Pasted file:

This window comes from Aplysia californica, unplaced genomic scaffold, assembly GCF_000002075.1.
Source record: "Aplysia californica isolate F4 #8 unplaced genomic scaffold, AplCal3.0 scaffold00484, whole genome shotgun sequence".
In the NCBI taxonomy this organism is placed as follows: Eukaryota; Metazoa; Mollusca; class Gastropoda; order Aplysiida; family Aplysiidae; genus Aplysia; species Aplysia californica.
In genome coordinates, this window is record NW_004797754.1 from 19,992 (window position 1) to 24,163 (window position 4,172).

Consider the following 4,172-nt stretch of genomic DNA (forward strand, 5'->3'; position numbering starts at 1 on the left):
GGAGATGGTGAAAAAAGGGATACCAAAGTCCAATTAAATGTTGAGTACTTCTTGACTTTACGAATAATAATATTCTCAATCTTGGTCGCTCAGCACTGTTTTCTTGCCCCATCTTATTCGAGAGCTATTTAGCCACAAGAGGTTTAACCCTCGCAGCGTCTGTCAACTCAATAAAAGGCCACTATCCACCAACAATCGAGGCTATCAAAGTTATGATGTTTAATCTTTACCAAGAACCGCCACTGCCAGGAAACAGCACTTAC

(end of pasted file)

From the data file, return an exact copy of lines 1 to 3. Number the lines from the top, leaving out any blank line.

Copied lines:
This window comes from Aplysia californica, unplaced genomic scaffold, assembly GCF_000002075.1.
Source record: "Aplysia californica isolate F4 #8 unplaced genomic scaffold, AplCal3.0 scaffold00484, whole genome shotgun sequence".
In the NCBI taxonomy this organism is placed as follows: Eukaryota; Metazoa; Mollusca; class Gastropoda; order Aplysiida; family Aplysiidae; genus Aplysia; species Aplysia californica.